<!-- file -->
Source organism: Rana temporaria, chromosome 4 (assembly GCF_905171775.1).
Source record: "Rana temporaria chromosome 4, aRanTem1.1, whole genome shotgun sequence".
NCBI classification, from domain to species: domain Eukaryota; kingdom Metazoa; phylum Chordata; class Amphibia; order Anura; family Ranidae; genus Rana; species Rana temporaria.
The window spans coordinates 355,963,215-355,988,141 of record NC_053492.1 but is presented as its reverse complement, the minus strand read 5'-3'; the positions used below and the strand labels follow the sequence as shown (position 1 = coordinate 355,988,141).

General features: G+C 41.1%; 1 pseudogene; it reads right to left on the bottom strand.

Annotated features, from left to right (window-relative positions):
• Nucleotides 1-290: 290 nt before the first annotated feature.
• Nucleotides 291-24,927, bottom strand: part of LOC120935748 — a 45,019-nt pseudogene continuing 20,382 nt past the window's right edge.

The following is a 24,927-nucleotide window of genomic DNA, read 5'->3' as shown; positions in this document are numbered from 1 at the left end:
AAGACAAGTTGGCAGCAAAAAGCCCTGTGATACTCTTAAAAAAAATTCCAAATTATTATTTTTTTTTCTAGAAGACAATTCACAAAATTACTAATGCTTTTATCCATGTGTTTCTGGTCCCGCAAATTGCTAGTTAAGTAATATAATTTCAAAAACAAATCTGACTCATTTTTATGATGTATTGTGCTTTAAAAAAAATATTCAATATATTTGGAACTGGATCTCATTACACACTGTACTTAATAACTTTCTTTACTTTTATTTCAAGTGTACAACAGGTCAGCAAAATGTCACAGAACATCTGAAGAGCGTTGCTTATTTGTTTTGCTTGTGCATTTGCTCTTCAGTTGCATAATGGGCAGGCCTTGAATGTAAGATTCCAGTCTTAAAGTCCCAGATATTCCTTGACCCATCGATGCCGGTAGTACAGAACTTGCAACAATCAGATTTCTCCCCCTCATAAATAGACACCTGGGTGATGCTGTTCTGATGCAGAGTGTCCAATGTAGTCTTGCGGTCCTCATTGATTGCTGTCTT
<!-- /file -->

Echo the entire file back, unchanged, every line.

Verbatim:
Source organism: Rana temporaria, chromosome 4 (assembly GCF_905171775.1).
Source record: "Rana temporaria chromosome 4, aRanTem1.1, whole genome shotgun sequence".
NCBI classification, from domain to species: domain Eukaryota; kingdom Metazoa; phylum Chordata; class Amphibia; order Anura; family Ranidae; genus Rana; species Rana temporaria.
The window spans coordinates 355,963,215-355,988,141 of record NC_053492.1 but is presented as its reverse complement, the minus strand read 5'-3'; the positions used below and the strand labels follow the sequence as shown (position 1 = coordinate 355,988,141).

General features: G+C 41.1%; 1 pseudogene; it reads right to left on the bottom strand.

Annotated features, from left to right (window-relative positions):
• Nucleotides 1-290: 290 nt before the first annotated feature.
• Nucleotides 291-24,927, bottom strand: part of LOC120935748 — a 45,019-nt pseudogene continuing 20,382 nt past the window's right edge.

The following is a 24,927-nucleotide window of genomic DNA, read 5'->3' as shown; positions in this document are numbered from 1 at the left end:
AAGACAAGTTGGCAGCAAAAAGCCCTGTGATACTCTTAAAAAAAATTCCAAATTATTATTTTTTTTTCTAGAAGACAATTCACAAAATTACTAATGCTTTTATCCATGTGTTTCTGGTCCCGCAAATTGCTAGTTAAGTAATATAATTTCAAAAACAAATCTGACTCATTTTTATGATGTATTGTGCTTTAAAAAAAATATTCAATATATTTGGAACTGGATCTCATTACACACTGTACTTAATAACTTTCTTTACTTTTATTTCAAGTGTACAACAGGTCAGCAAAATGTCACAGAACATCTGAAGAGCGTTGCTTATTTGTTTTGCTTGTGCATTTGCTCTTCAGTTGCATAATGGGCAGGCCTTGAATGTAAGATTCCAGTCTTAAAGTCCCAGATATTCCTTGACCCATCGATGCCGGTAGTACAGAACTTGCAACAATCAGATTTCTCCCCCTCATAAATAGACACCTGGGTGATGCTGTTCTGATGCAGAGTGTCCAATGTAGTCTTGCGGTCCTCATTGATTGCTGTCTT